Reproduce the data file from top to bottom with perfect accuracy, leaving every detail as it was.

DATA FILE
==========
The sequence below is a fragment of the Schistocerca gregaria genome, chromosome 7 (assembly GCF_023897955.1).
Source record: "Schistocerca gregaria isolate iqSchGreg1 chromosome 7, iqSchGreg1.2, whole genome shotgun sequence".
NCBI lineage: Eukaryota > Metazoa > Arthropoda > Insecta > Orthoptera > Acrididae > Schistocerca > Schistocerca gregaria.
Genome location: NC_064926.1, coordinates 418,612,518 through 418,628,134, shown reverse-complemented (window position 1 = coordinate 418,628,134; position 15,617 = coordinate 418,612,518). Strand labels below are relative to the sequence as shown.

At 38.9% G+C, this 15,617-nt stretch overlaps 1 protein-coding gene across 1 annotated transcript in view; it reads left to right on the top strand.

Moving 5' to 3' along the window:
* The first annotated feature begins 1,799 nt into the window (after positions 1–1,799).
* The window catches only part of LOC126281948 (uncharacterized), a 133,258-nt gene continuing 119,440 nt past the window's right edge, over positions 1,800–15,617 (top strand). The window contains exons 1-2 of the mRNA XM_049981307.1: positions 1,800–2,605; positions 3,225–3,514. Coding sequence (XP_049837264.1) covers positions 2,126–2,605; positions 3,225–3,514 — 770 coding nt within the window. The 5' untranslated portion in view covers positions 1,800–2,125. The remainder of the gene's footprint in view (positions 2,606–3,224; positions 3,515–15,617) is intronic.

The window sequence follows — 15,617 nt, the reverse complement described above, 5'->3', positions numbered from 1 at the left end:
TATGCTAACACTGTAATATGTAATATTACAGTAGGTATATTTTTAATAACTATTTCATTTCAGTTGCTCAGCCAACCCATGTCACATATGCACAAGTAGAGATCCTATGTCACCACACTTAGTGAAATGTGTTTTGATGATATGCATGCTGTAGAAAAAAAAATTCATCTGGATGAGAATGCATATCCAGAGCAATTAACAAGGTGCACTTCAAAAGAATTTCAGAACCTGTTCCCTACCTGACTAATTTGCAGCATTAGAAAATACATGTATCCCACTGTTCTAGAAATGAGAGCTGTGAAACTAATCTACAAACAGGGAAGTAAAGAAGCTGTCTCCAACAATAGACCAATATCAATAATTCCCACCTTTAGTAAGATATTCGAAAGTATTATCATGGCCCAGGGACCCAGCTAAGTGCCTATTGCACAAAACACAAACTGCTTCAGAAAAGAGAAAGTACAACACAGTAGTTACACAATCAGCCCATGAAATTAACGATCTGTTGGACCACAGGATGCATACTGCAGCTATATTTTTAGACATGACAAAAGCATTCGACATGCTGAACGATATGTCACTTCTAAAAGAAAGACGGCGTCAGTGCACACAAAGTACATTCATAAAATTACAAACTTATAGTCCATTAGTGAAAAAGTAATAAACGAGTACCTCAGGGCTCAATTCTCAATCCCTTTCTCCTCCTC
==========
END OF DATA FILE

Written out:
The sequence below is a fragment of the Schistocerca gregaria genome, chromosome 7 (assembly GCF_023897955.1).
Source record: "Schistocerca gregaria isolate iqSchGreg1 chromosome 7, iqSchGreg1.2, whole genome shotgun sequence".
NCBI lineage: Eukaryota > Metazoa > Arthropoda > Insecta > Orthoptera > Acrididae > Schistocerca > Schistocerca gregaria.
Genome location: NC_064926.1, coordinates 418,612,518 through 418,628,134, shown reverse-complemented (window position 1 = coordinate 418,628,134; position 15,617 = coordinate 418,612,518). Strand labels below are relative to the sequence as shown.

At 38.9% G+C, this 15,617-nt stretch overlaps 1 protein-coding gene across 1 annotated transcript in view; it reads left to right on the top strand.

Moving 5' to 3' along the window:
* The first annotated feature begins 1,799 nt into the window (after positions 1–1,799).
* The window catches only part of LOC126281948 (uncharacterized), a 133,258-nt gene continuing 119,440 nt past the window's right edge, over positions 1,800–15,617 (top strand). The window contains exons 1-2 of the mRNA XM_049981307.1: positions 1,800–2,605; positions 3,225–3,514. Coding sequence (XP_049837264.1) covers positions 2,126–2,605; positions 3,225–3,514 — 770 coding nt within the window. The 5' untranslated portion in view covers positions 1,800–2,125. The remainder of the gene's footprint in view (positions 2,606–3,224; positions 3,515–15,617) is intronic.

The window sequence follows — 15,617 nt, the reverse complement described above, 5'->3', positions numbered from 1 at the left end:
TATGCTAACACTGTAATATGTAATATTACAGTAGGTATATTTTTAATAACTATTTCATTTCAGTTGCTCAGCCAACCCATGTCACATATGCACAAGTAGAGATCCTATGTCACCACACTTAGTGAAATGTGTTTTGATGATATGCATGCTGTAGAAAAAAAAATTCATCTGGATGAGAATGCATATCCAGAGCAATTAACAAGGTGCACTTCAAAAGAATTTCAGAACCTGTTCCCTACCTGACTAATTTGCAGCATTAGAAAATACATGTATCCCACTGTTCTAGAAATGAGAGCTGTGAAACTAATCTACAAACAGGGAAGTAAAGAAGCTGTCTCCAACAATAGACCAATATCAATAATTCCCACCTTTAGTAAGATATTCGAAAGTATTATCATGGCCCAGGGACCCAGCTAAGTGCCTATTGCACAAAACACAAACTGCTTCAGAAAAGAGAAAGTACAACACAGTAGTTACACAATCAGCCCATGAAATTAACGATCTGTTGGACCACAGGATGCATACTGCAGCTATATTTTTAGACATGACAAAAGCATTCGACATGCTGAACGATATGTCACTTCTAAAAGAAAGACGGCGTCAGTGCACACAAAGTACATTCATAAAATTACAAACTTATAGTCCATTAGTGAAAAAGTAATAAACGAGTACCTCAGGGCTCAATTCTCAATCCCTTTCTCCTCCTC